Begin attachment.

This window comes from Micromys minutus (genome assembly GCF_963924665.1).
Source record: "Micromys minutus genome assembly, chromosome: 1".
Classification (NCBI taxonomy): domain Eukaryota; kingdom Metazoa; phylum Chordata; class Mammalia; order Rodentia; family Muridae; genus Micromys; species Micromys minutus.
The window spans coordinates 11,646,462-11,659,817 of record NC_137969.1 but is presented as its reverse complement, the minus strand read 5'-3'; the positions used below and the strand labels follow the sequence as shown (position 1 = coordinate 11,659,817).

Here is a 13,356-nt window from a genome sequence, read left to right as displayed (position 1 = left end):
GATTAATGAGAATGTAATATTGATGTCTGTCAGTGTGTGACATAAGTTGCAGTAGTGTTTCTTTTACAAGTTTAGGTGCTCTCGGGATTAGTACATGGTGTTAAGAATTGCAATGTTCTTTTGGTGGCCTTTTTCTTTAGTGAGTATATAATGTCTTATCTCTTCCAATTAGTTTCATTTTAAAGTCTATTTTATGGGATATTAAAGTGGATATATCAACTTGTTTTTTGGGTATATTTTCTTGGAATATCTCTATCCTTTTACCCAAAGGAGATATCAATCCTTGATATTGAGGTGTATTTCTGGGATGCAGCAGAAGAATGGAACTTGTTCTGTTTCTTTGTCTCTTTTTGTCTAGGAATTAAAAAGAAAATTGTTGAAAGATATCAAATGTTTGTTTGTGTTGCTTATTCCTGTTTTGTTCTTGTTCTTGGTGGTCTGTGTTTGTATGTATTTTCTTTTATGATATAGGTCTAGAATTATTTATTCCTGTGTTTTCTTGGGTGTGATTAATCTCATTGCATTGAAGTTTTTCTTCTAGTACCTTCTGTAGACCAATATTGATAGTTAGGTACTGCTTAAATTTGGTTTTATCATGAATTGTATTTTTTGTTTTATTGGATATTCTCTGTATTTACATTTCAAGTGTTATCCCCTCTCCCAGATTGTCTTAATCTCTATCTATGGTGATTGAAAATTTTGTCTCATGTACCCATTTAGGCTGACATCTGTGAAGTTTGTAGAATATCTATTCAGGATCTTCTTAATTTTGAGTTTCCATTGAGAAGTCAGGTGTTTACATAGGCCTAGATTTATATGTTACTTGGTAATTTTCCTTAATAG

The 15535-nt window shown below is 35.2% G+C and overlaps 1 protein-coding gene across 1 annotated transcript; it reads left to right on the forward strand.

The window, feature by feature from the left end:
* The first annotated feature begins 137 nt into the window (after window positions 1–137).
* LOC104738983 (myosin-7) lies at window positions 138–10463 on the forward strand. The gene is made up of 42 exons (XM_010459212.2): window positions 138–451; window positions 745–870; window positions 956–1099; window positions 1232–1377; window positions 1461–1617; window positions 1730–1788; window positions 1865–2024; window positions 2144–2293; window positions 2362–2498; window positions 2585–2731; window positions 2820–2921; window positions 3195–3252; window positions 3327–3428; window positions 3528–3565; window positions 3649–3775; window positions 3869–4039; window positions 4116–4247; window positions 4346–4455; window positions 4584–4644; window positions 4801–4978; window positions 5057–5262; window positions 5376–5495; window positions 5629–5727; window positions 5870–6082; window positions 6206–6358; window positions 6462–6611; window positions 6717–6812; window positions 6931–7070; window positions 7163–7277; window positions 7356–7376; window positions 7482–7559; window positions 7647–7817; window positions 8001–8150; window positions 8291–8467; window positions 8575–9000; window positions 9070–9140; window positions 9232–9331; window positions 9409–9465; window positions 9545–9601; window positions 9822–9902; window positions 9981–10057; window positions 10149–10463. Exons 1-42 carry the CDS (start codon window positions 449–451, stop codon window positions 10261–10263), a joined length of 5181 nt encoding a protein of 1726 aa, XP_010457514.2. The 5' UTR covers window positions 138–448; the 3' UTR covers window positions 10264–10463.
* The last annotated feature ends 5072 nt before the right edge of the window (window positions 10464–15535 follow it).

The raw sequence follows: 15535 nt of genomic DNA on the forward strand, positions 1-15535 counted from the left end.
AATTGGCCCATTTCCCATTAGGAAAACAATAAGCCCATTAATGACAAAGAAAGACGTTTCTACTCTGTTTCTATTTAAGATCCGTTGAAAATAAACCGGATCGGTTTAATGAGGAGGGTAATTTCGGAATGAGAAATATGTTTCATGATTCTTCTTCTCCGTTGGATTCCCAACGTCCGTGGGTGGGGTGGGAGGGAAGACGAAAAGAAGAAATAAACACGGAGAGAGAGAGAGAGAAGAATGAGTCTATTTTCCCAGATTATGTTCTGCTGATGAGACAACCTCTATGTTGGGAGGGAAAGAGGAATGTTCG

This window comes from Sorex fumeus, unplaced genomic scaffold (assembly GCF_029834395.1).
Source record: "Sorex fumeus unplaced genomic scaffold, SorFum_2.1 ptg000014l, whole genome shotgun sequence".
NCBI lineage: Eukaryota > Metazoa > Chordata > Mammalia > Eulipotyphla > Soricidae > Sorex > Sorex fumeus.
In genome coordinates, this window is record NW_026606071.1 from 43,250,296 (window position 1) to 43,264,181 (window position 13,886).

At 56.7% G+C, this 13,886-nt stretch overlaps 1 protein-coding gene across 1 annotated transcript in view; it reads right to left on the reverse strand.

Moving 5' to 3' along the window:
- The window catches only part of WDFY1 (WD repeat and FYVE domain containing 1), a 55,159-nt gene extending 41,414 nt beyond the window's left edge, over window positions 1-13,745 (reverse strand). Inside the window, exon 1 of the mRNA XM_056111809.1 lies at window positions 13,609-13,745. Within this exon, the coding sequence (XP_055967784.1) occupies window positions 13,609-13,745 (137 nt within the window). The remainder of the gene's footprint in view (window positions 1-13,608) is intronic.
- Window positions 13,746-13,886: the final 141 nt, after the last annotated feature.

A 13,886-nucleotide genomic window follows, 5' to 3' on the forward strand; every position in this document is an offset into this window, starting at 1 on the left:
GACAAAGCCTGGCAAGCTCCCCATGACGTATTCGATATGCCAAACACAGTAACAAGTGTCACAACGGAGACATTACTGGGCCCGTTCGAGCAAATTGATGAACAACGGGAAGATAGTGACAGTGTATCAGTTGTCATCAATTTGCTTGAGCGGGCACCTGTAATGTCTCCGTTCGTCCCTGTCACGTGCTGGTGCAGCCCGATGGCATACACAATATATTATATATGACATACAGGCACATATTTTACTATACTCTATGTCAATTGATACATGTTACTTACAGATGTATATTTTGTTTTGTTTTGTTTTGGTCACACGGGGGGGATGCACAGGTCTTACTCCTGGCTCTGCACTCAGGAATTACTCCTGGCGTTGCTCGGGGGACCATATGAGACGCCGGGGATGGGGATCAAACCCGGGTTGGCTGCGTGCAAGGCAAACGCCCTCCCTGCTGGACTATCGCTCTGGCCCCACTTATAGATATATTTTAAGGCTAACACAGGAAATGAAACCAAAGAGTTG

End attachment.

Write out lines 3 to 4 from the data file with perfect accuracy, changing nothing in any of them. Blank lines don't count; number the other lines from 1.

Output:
Classification (NCBI taxonomy): domain Eukaryota; kingdom Metazoa; phylum Chordata; class Mammalia; order Rodentia; family Muridae; genus Micromys; species Micromys minutus.
The window spans coordinates 11,646,462-11,659,817 of record NC_137969.1 but is presented as its reverse complement, the minus strand read 5'-3'; the positions used below and the strand labels follow the sequence as shown (position 1 = coordinate 11,659,817).